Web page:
Use this URL to cite or link to this record in EThOS: http://ethos.bl.uk/OrderDetails.do?uin=uk.bl.ethos.617530
Title: The 78 kDa glucose regulated protein (GRP78) as a potential treatment predictive biomarker and therapeutic target in colorectal cancer adjuvant chemotherapy
Author: Thornton, Michael
ISNI:       0000 0004 5350 9134
Awarding Body: University of Liverpool
Current Institution: University of Liverpool
Date of Award: 2014
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Abstract:
Introduction: Glucose-regulated protein 78-kDa (GRP78) is an endoplasmic reticulum (ER)-resident molecular chaperone that is essential for correct protein folding and assembly in the ER lumen. Micro-environmental stress and a requirement for increased protein synthesis, typical of solid tumours, leads to a disruption of ER homeostasis, and accumulation of misfolded proteins. The ability of GRP78 to dissociate from several important ER-resident transmembrane proteins under conditions of ER stress leads to a cascade of signal transduction pathways, known as the unfolded protein response (UPR), that modulate cell survival or, if the stress is significantly severe, apoptosis. GRP78 has been found to be overexpressed in a variety of cancers compared with benign tissue and has been associated with poor outcome. In-vitro data indicate that GRP78 expression is often associated with aggressive phenotype and drug resistance. Thus, GRP78 has potential as a biomarker for tumour behaviour and treatment response. For stage III colorectal cancer, there is overwhelming evidence to recommend the use of fluoropyrimidine-based adjuvant chemotherapy. Unfortunately, a large proportion of patients do not benefit from adjuvant chemotherapy, and biomarkers that can determine the likelihood of response to chemotherapy remain elusive. The benefit of chemotherapy in stage II disease is less certain and markers that could reliably predict benefit would be particularly useful in this population. This study explores a potential mechanistic relationship between GRP78 and 5-FU sensitivity using both siRNA transfection and treatment with an engineered fusion protein, epidermal growth factor (EGF)-SubA, which has been demonstrated to cause highly selective cleavage of GRP78 at a single amino acid point. It was then examined whether GRP78 may have prognostic or predictive value in the context of colorectal cancer patients treated with fluoropyrimidine-based chemotherapy. The potential therapeutic value of targeting GRP78 in vitro using EGF-SubA is also examined. Methods: Colon cancer cell lines were used to examine response to 5-FU upon modulation of endogenous GRP78 using siRNA technology and EGF-SubA. Apoptosis and cell cycle progression were assessed using flow cytometry. Immunohistochemistry was used to characterise GRP78 expression in a large cohort of colorectal cancers on tissue microarrays and the results were correlated with clinicopathological parameters and with 5-year survival for the whole cohort and those treated with fluoropyrimidine-based (5-FU) adjuvant chemotherapy. The action of EGF-SubA upon colon cancer cells was examined using western blotting, MTT assay and flow cytometry. Results: GRP78 promotes apoptosis in response to 5-FU. Better overall 5-year survival was associated with high GRP78 expression (P=0.036). Stage III patients with high GRP78 showed significant benefit from adjuvant chemotherapy (P=0.026), whereas patients with low GRP78 failed to benefit (P=0.805). Low GRP78 was an independent poor prognostic indicator of overall 5-year survival (P=0.005; HR=1.536; 95%CI 1.139-2.122). Colon cancer cells expressing EGFR were highly sensitive to EGF-SubA, demonstrating reduced proliferation and cell cycle arrest. However, EGF-SubA did not induce significant apoptosis and reduced the effectiveness of 5-FU in vitro. Conclusion: This study demonstrates a mechanistic relationship between GRP78 expression and response to 5-FU. GRP78 expression may provide a useful additional risk stratification to inform the adjuvant treatment of colorectal cancer. EGF-SubA does not have therapeutic value in colorectal cancer but is a useful tool for studying GRP78 and the UPR.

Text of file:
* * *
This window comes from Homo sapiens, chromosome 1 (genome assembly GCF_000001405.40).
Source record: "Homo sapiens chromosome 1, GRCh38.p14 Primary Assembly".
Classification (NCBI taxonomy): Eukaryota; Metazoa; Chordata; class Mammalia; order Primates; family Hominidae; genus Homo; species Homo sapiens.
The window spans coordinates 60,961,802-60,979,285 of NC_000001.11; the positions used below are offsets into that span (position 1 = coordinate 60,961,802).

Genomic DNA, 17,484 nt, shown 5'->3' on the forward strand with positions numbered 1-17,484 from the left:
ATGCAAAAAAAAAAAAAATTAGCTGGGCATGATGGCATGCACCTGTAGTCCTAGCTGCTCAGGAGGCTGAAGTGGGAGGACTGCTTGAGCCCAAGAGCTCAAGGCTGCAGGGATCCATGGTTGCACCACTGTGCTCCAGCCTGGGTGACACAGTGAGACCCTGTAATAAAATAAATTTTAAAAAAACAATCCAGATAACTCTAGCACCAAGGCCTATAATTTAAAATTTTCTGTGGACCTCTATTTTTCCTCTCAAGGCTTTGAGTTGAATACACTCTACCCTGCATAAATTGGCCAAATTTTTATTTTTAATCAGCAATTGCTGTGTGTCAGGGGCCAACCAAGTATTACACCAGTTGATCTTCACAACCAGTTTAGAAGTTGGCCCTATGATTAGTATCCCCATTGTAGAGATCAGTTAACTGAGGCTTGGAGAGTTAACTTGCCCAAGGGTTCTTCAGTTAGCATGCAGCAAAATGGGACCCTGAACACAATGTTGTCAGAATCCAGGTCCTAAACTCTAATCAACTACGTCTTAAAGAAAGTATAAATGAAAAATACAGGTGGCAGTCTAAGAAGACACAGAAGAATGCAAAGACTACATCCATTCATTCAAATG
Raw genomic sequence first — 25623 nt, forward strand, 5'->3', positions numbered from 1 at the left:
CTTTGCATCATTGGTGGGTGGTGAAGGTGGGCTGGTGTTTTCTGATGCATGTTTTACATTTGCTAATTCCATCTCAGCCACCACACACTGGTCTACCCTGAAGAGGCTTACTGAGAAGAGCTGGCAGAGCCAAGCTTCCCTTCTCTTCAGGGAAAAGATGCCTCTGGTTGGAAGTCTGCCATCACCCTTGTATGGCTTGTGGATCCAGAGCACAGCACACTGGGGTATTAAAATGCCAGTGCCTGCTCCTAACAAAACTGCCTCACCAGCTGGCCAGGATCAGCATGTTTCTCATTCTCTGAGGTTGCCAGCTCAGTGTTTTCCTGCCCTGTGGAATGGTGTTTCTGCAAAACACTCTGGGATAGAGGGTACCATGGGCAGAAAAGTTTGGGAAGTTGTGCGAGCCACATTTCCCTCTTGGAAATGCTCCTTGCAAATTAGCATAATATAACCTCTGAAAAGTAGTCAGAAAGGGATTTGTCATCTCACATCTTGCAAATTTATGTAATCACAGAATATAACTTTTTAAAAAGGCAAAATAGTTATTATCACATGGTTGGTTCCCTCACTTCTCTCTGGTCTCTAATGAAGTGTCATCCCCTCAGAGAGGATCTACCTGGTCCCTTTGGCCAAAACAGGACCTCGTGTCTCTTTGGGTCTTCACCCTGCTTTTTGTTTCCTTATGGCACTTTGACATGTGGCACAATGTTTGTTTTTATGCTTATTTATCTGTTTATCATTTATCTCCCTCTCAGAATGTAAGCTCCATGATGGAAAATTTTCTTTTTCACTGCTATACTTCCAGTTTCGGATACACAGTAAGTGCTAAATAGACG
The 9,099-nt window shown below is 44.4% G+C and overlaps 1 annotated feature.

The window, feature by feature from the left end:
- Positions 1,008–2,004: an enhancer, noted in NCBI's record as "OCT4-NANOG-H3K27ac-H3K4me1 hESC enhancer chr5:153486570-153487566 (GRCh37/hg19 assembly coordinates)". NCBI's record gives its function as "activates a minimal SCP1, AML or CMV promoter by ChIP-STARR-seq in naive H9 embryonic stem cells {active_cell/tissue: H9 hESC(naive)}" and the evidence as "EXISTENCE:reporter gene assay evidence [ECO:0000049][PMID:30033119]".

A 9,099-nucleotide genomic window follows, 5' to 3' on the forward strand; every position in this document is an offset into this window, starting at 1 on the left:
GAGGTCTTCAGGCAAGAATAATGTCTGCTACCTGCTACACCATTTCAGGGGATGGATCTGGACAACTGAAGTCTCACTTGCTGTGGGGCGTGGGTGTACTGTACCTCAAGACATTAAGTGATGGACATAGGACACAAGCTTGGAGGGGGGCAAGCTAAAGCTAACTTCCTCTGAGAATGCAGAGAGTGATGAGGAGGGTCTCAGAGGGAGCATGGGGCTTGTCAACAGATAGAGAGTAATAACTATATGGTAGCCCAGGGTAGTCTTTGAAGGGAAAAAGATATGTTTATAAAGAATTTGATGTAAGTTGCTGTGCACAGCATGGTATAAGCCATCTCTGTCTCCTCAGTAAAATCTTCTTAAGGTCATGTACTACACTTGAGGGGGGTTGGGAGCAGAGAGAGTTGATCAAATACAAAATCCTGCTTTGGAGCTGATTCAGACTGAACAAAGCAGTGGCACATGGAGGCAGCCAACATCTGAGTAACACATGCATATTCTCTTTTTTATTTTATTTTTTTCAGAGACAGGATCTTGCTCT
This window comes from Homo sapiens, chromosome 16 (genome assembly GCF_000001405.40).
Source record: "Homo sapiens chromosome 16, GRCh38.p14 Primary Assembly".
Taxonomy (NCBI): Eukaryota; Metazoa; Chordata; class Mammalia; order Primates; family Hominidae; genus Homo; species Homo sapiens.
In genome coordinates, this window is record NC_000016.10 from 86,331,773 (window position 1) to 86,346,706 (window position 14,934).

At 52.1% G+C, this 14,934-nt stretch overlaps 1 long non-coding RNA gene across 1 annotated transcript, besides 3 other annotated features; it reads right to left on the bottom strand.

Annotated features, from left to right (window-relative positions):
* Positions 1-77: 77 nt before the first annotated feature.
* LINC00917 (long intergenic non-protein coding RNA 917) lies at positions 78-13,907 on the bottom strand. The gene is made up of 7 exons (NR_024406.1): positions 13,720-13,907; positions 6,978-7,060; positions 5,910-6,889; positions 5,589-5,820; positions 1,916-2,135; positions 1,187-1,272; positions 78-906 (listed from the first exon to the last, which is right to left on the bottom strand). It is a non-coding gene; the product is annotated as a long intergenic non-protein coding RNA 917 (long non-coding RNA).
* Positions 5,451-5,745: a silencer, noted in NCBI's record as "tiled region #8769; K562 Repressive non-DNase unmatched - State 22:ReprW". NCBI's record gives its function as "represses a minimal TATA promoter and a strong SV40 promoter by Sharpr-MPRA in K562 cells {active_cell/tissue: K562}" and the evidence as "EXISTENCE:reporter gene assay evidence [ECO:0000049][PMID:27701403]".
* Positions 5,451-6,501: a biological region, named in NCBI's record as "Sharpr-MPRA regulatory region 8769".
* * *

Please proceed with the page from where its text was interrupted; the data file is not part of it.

Supervisor: Boyd, Mark; Vlatkovic, Nikolina; Rooney, Paul Sponsor: Not available
Qualification Name: Thesis (Ph.D.) Qualification Level: Doctoral
EThOS ID: uk.bl.ethos.617530  DOI: Not available
Keywords: RC0321 Neuroscience. Biological psychiatry. Neuropsychiatry ; RM Therapeutics. Pharmacology
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